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Marschak Colloquium: Brian Taylor

Apr 27 @ 1:00 pm-3:00 pm

“Nature and/or Nurture? Analyzing the Determinants of Public Transit Use Across U.S. Urbanized Areas”  Talk abstract  Public subsidy of transit services has increased dramatically in recent years, with little effect on overall ridership.  While a clear understanding of the factors influencing transit ridership is central to decisions on investments in and the pricing and deployment of transit services, the literature about the causes of transit use is quite spotty.  This study addresses shortcomings in the literature by (1) conducting a cross-sectional analysis of transit use in 265 US urbanized areas, (2) testing dozens of variables measuring regional geography, metropolitan economy, population characteristics, auto/highway system characteristics, and transit system characteristics, and (3) constructing two-stage simultaneous equation regression models to account for simultaneity between transit service supply and consumption. We find that most of the variation in transit ridership among urbanized areas ­ in both absolute and relative terms ­ can be explained by factors outside of the control of public transit systems.  While these external factors clearly go a long way toward determining the overall level of transit use in an urbanized area, we find that transit policies do make a significant difference.  The observed range in both fares and service frequency in our sample could account for at least a doubling (or halving) of transit use in a given urbanized area.  Controlling for the fact that public transit use is strongly correlated with urbanized area size, about 26% of the observed variance in per capita transit patronage across US urbanized areas is explained in our models by service frequency and fare levels.  The observed influence of these two factors is consistent with both the literature and intuition: frequent service draws passengers, and high fares drive them away.  Bioketch  Brian D. Taylor, FAICP  Brian Taylor is a Professor of Urban Planning, Director of the Lewis Center for Regional Policy Studies, and Director of the Institute of Transportation Studies at UCLA.  His research centers on transportation policy and planning – most of it conducted in close collaboration with his students.   His work explores how society pays for transportation systems and how these systems in turn serve the needs of people who – because of low income, disability, location, or age – have lower levels of mobility.   Topically, his research examines travel behavior, transportation finance, and politics & planning.  His research on travel behavior has examined (1) the effect of travel experience on cognitive mapping, (2) how travel patterns vary by race/ethnicity, sex, age, and income, (3) the social, economic, and spatial factors explaining public transit use, (4) the role of walking, waiting, and transferring on travel choices, (5) the potential of bus rapid transit to cost-effectively increase transit use, and (6) alternative ways to evaluate the effects of traffic congestion on people and firms.  A principal focus of his research is the politics of transportation finance, including (1) the history of freeway planning and finance, (2) emerging trends in pricing road use, (3) the equity of alternative forms of finance, (4) linking of subsidies to public transit performance, and (5) measuring equity in public transit finance.   Related work has also examined the effect of political drivers on planning outcomes; such has how concerns over civil rights law, traffic congestion, terrorism, and climate change affect transportation policy and planning. Personal website: http://publicaffairs.ucla.edu/brian-d-taylor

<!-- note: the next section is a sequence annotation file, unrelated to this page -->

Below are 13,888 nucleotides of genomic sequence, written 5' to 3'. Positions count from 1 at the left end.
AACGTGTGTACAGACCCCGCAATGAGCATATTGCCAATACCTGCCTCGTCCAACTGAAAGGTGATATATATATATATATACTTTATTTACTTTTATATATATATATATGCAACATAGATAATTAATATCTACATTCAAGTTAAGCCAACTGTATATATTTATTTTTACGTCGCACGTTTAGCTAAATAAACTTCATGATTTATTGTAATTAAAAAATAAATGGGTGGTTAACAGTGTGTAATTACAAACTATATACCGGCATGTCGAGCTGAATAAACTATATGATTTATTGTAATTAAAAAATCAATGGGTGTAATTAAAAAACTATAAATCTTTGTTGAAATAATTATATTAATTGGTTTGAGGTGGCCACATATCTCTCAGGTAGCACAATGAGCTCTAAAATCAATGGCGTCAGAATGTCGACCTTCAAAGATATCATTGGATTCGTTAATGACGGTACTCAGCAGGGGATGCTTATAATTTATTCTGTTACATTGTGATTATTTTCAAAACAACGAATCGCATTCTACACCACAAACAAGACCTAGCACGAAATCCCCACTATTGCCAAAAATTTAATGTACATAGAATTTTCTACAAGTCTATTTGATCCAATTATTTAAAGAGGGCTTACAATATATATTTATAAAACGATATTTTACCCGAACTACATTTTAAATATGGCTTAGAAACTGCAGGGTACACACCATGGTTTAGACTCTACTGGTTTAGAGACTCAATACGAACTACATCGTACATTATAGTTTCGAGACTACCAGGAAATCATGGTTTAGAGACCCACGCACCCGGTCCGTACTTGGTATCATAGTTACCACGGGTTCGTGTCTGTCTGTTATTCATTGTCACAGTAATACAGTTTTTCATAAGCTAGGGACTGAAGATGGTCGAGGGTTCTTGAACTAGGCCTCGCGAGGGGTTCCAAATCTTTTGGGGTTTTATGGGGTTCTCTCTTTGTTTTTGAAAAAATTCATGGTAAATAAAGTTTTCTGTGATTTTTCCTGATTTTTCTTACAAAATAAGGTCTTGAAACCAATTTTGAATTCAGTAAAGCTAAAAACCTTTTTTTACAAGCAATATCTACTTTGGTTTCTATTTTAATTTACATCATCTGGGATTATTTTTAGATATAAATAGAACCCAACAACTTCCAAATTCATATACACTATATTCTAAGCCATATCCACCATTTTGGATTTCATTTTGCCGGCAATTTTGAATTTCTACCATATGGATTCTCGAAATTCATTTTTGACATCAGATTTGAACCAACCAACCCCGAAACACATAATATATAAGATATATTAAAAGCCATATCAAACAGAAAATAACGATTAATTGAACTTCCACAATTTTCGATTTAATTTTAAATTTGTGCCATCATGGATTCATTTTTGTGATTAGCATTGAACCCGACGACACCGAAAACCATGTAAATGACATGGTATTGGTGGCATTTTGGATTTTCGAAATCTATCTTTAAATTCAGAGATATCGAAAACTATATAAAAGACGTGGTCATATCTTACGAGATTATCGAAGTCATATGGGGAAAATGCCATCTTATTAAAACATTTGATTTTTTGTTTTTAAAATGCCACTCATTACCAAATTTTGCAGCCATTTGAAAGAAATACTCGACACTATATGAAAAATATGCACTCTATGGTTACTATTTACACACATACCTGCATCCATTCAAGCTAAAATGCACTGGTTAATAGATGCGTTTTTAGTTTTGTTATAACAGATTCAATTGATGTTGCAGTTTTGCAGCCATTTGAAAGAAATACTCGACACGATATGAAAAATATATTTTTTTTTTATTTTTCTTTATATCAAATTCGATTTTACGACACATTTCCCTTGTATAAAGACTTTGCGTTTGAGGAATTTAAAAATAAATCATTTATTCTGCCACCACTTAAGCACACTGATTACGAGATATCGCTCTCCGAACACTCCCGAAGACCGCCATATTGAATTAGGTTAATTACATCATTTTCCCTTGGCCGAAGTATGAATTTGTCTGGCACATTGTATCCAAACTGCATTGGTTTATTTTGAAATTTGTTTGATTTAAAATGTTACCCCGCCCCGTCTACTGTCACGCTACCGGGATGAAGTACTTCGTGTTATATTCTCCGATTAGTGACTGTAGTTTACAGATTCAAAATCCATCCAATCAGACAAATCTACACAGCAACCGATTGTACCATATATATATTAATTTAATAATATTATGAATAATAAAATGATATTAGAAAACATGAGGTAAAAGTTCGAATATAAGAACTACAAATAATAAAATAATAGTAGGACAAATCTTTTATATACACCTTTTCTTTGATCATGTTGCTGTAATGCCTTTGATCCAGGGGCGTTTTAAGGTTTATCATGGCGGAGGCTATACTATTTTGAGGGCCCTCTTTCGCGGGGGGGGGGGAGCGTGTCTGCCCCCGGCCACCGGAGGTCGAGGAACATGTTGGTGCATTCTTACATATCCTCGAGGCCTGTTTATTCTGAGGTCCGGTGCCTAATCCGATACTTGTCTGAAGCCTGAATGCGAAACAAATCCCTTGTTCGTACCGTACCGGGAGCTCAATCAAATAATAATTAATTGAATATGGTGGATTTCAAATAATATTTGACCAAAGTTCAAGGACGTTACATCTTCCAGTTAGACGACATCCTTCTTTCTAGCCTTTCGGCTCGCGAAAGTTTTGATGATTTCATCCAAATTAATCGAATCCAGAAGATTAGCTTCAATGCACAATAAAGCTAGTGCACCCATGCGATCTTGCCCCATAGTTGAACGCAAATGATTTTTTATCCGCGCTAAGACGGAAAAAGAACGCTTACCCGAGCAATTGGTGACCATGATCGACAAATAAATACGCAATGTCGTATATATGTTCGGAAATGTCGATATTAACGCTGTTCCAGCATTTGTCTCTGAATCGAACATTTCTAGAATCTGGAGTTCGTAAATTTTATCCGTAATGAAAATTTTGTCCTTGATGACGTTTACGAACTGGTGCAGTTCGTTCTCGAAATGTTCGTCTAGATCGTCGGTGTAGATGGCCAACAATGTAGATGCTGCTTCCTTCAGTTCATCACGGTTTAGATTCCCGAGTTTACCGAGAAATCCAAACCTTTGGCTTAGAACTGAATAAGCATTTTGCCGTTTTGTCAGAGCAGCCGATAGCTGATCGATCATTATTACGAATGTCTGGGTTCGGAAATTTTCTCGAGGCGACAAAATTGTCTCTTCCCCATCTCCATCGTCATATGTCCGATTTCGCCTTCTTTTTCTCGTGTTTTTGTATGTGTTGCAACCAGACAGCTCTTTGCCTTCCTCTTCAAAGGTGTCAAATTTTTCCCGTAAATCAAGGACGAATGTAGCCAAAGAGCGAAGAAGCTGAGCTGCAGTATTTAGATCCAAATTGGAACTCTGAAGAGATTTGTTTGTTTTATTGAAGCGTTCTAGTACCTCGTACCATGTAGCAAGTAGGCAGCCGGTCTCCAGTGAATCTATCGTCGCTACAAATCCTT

Apr 27
1:00 pm-3:00 pm
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TBA Public Affairs Building
337 Charles E Young Dr East
Los Angeles, CA 90095 United States